Hinkley C caused quite a big delay because without knowing a decision on Hinkley it’s quite hard to decide what else is needed. If that was a real review and not a piece of window dressing [on Theresa May’s part] then it can be understood that the government would wait until that was decided before moving forward with other things. And it has a big effect in the market. However, it’s there now, so it will have a particular effect within a particular timeframe. Knowing how things work, I would expect a few more months of consultation yet before we start seeing any kind of announcements. That delay is not good, but they have to consult industry as well, to check how these things will work in practice.
What do you think Greg Clark will do in the near future to make the green economy pivotal to the UK’s future? Any guesses at this stage?
I think they will just look at the data and realise that the transformation of our energy market, from one based on an expensive and volatile fuel source to one that is based on sustainability and the abundance of wind and solar is good for the economy. For two reasons – it’s good for productivity, because it’s home-grown, because you have to make it yourself, it is good for the economy and thus it creates momentum. Secondly, it reduces energy costs. It’s not based on market volatility, it’s based on good technology and investing in better ways of doing it.
While we have had some benefits from a crazy oil market, that has been affected by big decisions in the Middle East, in Saudi Arabia and so on, that isn’t sustainable now. The Saudi’s are not going to tolerate that for too much longer, fracking has responded and we’re going to see big rises in energy prices. The downward momentum is within the costs for renewables, particularly offshore which has beaten expectation. For me that will increase UK productivity because energy costs are a big drag on growth and a big drag on productivity. I can’t see how fossil fuels is going to deliver that unless there is a significant change in the technology by which we burn fossil fuels. I am certainly not aware of any coming through.
Fracking is seen as a way of reducing energy prices but the Americans have shown that it doesn’t work like that. There’s a certain cost for going underground and if it goes below that it just stops producing. I know in America they are currently looking at the cost of fracking and trying to reduce labour costs and introduce new technology so they can compete with cheap oil from Saudi Arabia. One main effect of that is you’re going to see a lot more defaults on the debt on fossil fuel development and some of these companies basically fail in that goal. So why not instead bet on an industry that has actually shown it can reduce its costs? Rather than one that is good at producing defaults.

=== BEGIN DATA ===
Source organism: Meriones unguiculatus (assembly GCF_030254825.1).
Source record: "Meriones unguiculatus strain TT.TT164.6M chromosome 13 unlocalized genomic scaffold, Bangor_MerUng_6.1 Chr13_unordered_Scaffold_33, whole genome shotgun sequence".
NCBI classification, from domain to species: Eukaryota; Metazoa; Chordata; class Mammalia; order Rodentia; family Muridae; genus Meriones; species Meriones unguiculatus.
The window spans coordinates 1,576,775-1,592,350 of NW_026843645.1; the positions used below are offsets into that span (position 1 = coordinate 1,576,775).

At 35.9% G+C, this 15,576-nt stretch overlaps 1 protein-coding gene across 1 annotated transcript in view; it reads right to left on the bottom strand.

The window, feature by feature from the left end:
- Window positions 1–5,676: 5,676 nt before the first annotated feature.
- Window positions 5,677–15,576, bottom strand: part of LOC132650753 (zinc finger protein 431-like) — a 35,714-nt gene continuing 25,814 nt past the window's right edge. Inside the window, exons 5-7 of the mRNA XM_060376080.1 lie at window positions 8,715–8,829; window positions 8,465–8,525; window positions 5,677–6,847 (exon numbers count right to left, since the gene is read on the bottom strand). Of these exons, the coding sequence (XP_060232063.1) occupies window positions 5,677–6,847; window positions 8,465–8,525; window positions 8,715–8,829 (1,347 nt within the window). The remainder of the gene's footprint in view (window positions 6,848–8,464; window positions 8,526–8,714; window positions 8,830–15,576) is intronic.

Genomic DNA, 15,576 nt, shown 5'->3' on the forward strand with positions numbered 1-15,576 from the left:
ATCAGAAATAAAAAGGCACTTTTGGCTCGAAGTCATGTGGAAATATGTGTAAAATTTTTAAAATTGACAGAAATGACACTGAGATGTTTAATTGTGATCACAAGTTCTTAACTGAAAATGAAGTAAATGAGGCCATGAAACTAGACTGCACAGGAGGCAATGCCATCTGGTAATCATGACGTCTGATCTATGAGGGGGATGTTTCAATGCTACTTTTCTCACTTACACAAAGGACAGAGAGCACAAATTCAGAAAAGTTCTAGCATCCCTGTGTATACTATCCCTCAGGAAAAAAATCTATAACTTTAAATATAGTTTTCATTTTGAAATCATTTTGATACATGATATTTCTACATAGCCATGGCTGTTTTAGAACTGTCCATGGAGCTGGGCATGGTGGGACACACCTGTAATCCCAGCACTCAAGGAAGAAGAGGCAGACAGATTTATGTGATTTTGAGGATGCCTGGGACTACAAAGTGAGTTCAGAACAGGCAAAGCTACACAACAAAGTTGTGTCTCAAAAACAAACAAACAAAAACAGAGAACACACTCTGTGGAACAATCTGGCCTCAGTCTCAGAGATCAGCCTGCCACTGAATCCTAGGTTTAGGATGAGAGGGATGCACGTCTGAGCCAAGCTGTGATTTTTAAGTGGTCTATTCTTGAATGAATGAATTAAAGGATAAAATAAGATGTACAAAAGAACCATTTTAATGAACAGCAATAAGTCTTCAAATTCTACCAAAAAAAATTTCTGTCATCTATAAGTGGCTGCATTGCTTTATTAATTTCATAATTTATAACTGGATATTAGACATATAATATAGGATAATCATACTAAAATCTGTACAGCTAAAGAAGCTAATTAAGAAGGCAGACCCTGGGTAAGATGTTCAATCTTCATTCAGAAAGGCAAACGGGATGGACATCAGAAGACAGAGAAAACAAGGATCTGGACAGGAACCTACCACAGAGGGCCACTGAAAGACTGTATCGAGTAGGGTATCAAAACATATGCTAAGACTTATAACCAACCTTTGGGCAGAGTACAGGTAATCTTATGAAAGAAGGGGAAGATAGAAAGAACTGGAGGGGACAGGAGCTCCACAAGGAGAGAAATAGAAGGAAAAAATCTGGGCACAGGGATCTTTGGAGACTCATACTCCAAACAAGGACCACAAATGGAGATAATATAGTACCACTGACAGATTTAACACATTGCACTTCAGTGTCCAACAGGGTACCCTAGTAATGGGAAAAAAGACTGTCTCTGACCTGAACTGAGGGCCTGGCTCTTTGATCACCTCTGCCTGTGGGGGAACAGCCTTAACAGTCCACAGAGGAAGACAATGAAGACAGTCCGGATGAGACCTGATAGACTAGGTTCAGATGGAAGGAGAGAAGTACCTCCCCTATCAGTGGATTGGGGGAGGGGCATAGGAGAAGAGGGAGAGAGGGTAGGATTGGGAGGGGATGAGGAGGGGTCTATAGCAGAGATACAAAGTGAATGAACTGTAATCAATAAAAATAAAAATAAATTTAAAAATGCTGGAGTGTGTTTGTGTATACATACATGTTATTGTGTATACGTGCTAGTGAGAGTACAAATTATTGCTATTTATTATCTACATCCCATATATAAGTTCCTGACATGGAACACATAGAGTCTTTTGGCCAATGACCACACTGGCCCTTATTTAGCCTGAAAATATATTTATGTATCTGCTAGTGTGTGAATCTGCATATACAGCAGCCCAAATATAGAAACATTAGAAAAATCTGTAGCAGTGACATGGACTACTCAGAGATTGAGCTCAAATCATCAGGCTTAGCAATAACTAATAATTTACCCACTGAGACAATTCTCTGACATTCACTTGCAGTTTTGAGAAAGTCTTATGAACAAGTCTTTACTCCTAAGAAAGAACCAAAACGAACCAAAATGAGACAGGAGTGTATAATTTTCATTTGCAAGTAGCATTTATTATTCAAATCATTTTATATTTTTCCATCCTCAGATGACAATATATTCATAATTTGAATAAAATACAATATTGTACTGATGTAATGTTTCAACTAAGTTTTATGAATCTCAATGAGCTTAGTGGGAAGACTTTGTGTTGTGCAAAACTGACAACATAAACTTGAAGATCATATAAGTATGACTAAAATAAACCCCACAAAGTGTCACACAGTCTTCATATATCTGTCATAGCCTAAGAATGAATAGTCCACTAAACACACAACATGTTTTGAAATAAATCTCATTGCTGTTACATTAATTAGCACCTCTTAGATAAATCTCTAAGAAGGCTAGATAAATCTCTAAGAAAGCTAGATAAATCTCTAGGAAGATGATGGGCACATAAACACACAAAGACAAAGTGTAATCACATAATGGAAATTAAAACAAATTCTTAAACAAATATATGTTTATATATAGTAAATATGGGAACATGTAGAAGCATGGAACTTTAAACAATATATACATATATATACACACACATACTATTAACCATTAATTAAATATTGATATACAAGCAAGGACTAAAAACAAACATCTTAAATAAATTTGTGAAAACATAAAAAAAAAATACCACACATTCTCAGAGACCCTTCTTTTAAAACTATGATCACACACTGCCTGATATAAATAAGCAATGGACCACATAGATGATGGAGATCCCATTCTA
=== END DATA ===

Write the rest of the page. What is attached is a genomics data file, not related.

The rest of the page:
How do you think Brexit will affect the sector in the UK?
That depends on whether it’s a ‘hard Brexit’ or not. Energy is probably one of those areas that will be less affected. Some of the deals struck, particularly on interconnectors, might have to be rewritten, and I can’t see that happening in a positive way from a cost perspective. The tariffs and imports and so on, that’s one area where we helped to create the interdependencies and now we’re walking away from them. The French are not going to say “we are not going to sell you any more electricity” but by the same token their priorities will be more about the single European energy market than it will be about sending small amounts of surplus energy to the UK. So in that context, there’s been some quite big investment gone into interconnectors which will be far more risky in a Brexit world. There are other areas where the UK government could take another look, without the EU policy side, we might have a freer hand in terms of support the government can give to specific industries. There was some concern because the EU single market did slow down decision-making in certain things, particularly around state aid rules.